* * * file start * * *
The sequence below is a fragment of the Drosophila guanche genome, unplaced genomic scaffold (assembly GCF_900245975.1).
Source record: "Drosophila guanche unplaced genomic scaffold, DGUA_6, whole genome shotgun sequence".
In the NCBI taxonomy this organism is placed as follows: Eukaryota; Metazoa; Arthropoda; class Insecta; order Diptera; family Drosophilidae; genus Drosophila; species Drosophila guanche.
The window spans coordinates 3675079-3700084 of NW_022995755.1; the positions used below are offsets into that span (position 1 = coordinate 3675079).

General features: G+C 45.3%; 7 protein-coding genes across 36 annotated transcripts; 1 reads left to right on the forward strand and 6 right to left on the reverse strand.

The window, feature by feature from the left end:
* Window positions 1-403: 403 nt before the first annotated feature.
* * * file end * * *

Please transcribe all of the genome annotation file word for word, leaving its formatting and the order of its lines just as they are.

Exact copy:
The sequence below is a fragment of the Drosophila guanche genome, unplaced genomic scaffold (assembly GCF_900245975.1).
Source record: "Drosophila guanche unplaced genomic scaffold, DGUA_6, whole genome shotgun sequence".
In the NCBI taxonomy this organism is placed as follows: Eukaryota; Metazoa; Arthropoda; class Insecta; order Diptera; family Drosophilidae; genus Drosophila; species Drosophila guanche.
The window spans coordinates 3675079-3700084 of NW_022995755.1; the positions used below are offsets into that span (position 1 = coordinate 3675079).

General features: G+C 45.3%; 7 protein-coding genes across 36 annotated transcripts; 1 reads left to right on the forward strand and 6 right to left on the reverse strand.

The window, feature by feature from the left end:
* Window positions 1-403: 403 nt before the first annotated feature.